„The materialists say, it is by means of a series of straight lines more or less perfect that one imagines the perfect straight line as an ideal limit. That is right, but the progression in itself necessarily contains what is infinite; it is in relation to the perfect straight line that one can say that such and such a straight line is less twisted than some other. … Either one conceives the infinite or one does not conceive at all.“
— Simone Weil French philosopher, Christian mystic, and social activist 1909 - 1943
Source: Lectures on Philosophy (1959), p. 87
— Marvin Minsky American cognitive scientist 1927 - 2016
K-Linesː A Theory of Memory (1980)
Context: When you "get an idea," or "solve a problem," or have a "memorable experience," you create what we shall call a K-line. This K-line gets connected to those "mental agencies" that were actively involved in the memorable event. When that K-line is later "activated," it reactivates some of those mental agencies, creating a "partial mental state" resembling the original.
— Ralph Waldo Emerson American philosopher, essayist, and poet 1803 - 1882
— Antoni Gaudí Catalan architect 1852 - 1926
The real author seems to be Pierre Albert-Birot https://books.google.com/books?id=3Ul51CwjUOcC&pg=PA290&dq=%22the+curved+line+that+belongs+let%27s+say+to+God+and+the+straight+line+that+belongs+to+man%22&hl=de&sa=X&redir_esc=y#v=onepage&q=%22the%20curved%20line%20that%20belongs%20let%27s%20say%20to%20God%20and%20the%20straight%20line%20that%20belongs%20to%20man%22&f=false.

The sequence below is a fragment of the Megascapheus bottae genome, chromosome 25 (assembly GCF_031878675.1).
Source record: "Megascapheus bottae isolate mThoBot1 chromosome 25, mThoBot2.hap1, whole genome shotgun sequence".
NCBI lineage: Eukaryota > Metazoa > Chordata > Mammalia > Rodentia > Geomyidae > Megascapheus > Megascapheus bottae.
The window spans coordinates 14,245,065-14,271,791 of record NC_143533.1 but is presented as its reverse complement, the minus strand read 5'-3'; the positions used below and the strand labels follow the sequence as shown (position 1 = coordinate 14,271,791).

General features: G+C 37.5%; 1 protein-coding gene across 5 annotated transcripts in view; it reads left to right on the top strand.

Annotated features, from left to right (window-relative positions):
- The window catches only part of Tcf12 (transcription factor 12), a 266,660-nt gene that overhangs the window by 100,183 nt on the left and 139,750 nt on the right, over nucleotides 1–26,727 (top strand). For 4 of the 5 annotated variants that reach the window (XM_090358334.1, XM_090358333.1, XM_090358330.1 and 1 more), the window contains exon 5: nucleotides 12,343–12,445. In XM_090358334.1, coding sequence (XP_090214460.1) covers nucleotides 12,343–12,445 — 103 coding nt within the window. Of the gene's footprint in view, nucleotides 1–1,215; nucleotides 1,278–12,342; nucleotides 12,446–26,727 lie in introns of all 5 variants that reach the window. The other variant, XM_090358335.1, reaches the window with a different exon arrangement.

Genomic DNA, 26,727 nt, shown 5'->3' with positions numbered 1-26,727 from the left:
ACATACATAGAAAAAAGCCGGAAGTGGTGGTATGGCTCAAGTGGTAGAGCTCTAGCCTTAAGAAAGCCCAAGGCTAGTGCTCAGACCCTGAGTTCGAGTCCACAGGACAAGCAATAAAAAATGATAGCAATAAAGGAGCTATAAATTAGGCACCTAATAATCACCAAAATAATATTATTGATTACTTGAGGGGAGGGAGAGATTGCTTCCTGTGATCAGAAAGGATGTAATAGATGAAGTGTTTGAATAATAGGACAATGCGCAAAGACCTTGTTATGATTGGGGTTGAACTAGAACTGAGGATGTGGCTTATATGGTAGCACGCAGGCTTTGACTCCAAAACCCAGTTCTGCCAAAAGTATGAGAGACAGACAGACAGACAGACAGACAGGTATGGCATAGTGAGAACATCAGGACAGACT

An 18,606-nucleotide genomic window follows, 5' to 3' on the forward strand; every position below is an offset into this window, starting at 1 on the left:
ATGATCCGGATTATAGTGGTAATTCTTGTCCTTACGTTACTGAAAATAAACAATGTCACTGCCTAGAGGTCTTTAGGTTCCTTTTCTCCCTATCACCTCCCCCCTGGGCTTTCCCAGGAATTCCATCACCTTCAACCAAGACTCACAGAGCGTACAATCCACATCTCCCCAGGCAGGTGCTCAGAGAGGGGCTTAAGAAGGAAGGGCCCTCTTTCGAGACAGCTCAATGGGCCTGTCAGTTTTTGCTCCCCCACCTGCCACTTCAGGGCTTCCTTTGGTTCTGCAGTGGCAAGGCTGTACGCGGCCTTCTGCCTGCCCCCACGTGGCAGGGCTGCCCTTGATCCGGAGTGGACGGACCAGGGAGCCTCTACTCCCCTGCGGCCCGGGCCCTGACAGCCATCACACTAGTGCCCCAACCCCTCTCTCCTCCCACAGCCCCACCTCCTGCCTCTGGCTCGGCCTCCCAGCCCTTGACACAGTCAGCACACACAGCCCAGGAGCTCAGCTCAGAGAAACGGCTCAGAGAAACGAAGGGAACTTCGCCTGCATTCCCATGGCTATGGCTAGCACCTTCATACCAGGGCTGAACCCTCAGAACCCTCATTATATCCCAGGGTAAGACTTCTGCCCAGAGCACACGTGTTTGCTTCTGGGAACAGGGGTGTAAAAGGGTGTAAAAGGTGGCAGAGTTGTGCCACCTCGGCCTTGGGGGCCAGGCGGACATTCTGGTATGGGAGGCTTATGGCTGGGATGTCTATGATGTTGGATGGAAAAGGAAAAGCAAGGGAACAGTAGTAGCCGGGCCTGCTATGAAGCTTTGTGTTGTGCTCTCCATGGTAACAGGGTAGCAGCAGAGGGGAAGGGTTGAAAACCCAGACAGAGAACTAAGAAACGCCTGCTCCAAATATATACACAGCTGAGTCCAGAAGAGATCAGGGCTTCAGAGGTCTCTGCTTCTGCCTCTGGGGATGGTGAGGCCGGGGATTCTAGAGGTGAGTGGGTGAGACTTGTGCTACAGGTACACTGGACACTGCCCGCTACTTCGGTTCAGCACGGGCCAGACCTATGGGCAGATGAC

— Helen Thomas American author and journalist 1920 - 2013
Interview by Adam Holdorf for Real Change News, (18 March 2004).
„The line has in itself neither matter nor substance and may rather be called an imaginary idea than a real object; and this being its nature it occupies no space. Therefore an infinite number of lines may be conceived of as intersecting each other at a point, which has no dimensions and is only of the thickness (if thickness it may be called) of one single line.“
— Leonardo Da Vinci Italian Renaissance polymath 1452 - 1519
The Notebooks of Leonardo da Vinci (1883), II Linear Perspective
„But if some mind very different from ours were to look upon some property of some curved line as we do on the evenness of a straight line, he would not recognize as such the evenness of a straight line; nor would he arrange the elements of his geometry according to that very different system, and would investigate quite other relationships as I have suggested in my notes.